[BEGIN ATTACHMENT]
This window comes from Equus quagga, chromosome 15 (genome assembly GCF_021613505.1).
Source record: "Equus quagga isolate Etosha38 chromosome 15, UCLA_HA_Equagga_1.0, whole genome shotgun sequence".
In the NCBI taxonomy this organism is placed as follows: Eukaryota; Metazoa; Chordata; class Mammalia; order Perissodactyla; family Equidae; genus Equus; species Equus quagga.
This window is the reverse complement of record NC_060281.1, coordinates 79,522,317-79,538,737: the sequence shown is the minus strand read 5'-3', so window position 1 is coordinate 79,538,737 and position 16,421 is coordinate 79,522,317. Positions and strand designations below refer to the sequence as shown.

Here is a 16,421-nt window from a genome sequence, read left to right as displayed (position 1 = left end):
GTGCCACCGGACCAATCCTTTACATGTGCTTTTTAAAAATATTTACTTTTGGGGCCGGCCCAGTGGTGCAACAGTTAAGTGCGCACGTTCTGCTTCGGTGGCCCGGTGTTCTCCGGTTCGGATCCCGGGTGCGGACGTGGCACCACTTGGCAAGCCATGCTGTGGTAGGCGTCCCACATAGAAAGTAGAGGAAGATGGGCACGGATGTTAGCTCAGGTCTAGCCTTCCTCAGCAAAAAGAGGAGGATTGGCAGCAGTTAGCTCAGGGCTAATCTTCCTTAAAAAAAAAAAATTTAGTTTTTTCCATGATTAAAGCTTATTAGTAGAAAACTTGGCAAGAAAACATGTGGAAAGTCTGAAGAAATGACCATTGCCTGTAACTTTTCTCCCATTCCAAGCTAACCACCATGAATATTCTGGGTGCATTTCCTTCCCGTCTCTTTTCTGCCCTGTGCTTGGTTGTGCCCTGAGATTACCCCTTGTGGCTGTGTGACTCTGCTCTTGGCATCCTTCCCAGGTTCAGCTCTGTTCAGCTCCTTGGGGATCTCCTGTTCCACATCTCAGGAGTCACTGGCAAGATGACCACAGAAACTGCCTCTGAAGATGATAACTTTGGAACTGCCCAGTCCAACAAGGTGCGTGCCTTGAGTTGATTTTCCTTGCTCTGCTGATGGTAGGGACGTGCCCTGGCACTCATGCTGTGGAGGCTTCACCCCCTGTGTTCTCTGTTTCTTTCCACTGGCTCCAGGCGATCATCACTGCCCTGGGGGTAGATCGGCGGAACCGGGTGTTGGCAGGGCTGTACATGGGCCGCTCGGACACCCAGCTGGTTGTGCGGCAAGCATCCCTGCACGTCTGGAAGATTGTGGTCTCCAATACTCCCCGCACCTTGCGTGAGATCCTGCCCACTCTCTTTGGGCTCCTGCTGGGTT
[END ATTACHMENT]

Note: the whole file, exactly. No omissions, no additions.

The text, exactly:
This window comes from Equus quagga, chromosome 15 (genome assembly GCF_021613505.1).
Source record: "Equus quagga isolate Etosha38 chromosome 15, UCLA_HA_Equagga_1.0, whole genome shotgun sequence".
In the NCBI taxonomy this organism is placed as follows: Eukaryota; Metazoa; Chordata; class Mammalia; order Perissodactyla; family Equidae; genus Equus; species Equus quagga.
This window is the reverse complement of record NC_060281.1, coordinates 79,522,317-79,538,737: the sequence shown is the minus strand read 5'-3', so window position 1 is coordinate 79,538,737 and position 16,421 is coordinate 79,522,317. Positions and strand designations below refer to the sequence as shown.

Here is a 16,421-nt window from a genome sequence, read left to right as displayed (position 1 = left end):
GTGCCACCGGACCAATCCTTTACATGTGCTTTTTAAAAATATTTACTTTTGGGGCCGGCCCAGTGGTGCAACAGTTAAGTGCGCACGTTCTGCTTCGGTGGCCCGGTGTTCTCCGGTTCGGATCCCGGGTGCGGACGTGGCACCACTTGGCAAGCCATGCTGTGGTAGGCGTCCCACATAGAAAGTAGAGGAAGATGGGCACGGATGTTAGCTCAGGTCTAGCCTTCCTCAGCAAAAAGAGGAGGATTGGCAGCAGTTAGCTCAGGGCTAATCTTCCTTAAAAAAAAAAAATTTAGTTTTTTCCATGATTAAAGCTTATTAGTAGAAAACTTGGCAAGAAAACATGTGGAAAGTCTGAAGAAATGACCATTGCCTGTAACTTTTCTCCCATTCCAAGCTAACCACCATGAATATTCTGGGTGCATTTCCTTCCCGTCTCTTTTCTGCCCTGTGCTTGGTTGTGCCCTGAGATTACCCCTTGTGGCTGTGTGACTCTGCTCTTGGCATCCTTCCCAGGTTCAGCTCTGTTCAGCTCCTTGGGGATCTCCTGTTCCACATCTCAGGAGTCACTGGCAAGATGACCACAGAAACTGCCTCTGAAGATGATAACTTTGGAACTGCCCAGTCCAACAAGGTGCGTGCCTTGAGTTGATTTTCCTTGCTCTGCTGATGGTAGGGACGTGCCCTGGCACTCATGCTGTGGAGGCTTCACCCCCTGTGTTCTCTGTTTCTTTCCACTGGCTCCAGGCGATCATCACTGCCCTGGGGGTAGATCGGCGGAACCGGGTGTTGGCAGGGCTGTACATGGGCCGCTCGGACACCCAGCTGGTTGTGCGGCAAGCATCCCTGCACGTCTGGAAGATTGTGGTCTCCAATACTCCCCGCACCTTGCGTGAGATCCTGCCCACTCTCTTTGGGCTCCTGCTGGGTT